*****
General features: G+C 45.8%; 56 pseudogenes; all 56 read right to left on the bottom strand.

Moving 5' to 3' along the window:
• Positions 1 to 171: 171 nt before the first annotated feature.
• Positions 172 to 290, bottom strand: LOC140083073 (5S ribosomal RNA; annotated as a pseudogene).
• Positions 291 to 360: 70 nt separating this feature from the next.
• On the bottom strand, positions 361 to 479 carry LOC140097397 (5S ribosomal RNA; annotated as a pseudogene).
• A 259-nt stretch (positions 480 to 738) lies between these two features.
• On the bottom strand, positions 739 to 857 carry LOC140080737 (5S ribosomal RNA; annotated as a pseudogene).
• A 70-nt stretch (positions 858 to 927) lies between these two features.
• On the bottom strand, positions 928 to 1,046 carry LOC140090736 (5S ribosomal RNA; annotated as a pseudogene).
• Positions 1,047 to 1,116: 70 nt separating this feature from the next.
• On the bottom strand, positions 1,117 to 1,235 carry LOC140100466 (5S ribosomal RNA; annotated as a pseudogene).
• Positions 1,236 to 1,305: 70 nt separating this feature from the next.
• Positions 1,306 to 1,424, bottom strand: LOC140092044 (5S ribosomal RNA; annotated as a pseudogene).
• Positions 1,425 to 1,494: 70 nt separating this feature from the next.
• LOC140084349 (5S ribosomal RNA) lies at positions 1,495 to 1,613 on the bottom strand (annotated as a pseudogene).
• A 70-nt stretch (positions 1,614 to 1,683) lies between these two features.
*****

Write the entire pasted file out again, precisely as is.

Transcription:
General features: G+C 45.8%; 56 pseudogenes; all 56 read right to left on the bottom strand.

Moving 5' to 3' along the window:
• Positions 1 to 171: 171 nt before the first annotated feature.
• Positions 172 to 290, bottom strand: LOC140083073 (5S ribosomal RNA; annotated as a pseudogene).
• Positions 291 to 360: 70 nt separating this feature from the next.
• On the bottom strand, positions 361 to 479 carry LOC140097397 (5S ribosomal RNA; annotated as a pseudogene).
• A 259-nt stretch (positions 480 to 738) lies between these two features.
• On the bottom strand, positions 739 to 857 carry LOC140080737 (5S ribosomal RNA; annotated as a pseudogene).
• A 70-nt stretch (positions 858 to 927) lies between these two features.
• On the bottom strand, positions 928 to 1,046 carry LOC140090736 (5S ribosomal RNA; annotated as a pseudogene).
• Positions 1,047 to 1,116: 70 nt separating this feature from the next.
• On the bottom strand, positions 1,117 to 1,235 carry LOC140100466 (5S ribosomal RNA; annotated as a pseudogene).
• Positions 1,236 to 1,305: 70 nt separating this feature from the next.
• Positions 1,306 to 1,424, bottom strand: LOC140092044 (5S ribosomal RNA; annotated as a pseudogene).
• Positions 1,425 to 1,494: 70 nt separating this feature from the next.
• LOC140084349 (5S ribosomal RNA) lies at positions 1,495 to 1,613 on the bottom strand (annotated as a pseudogene).
• A 70-nt stretch (positions 1,614 to 1,683) lies between these two features.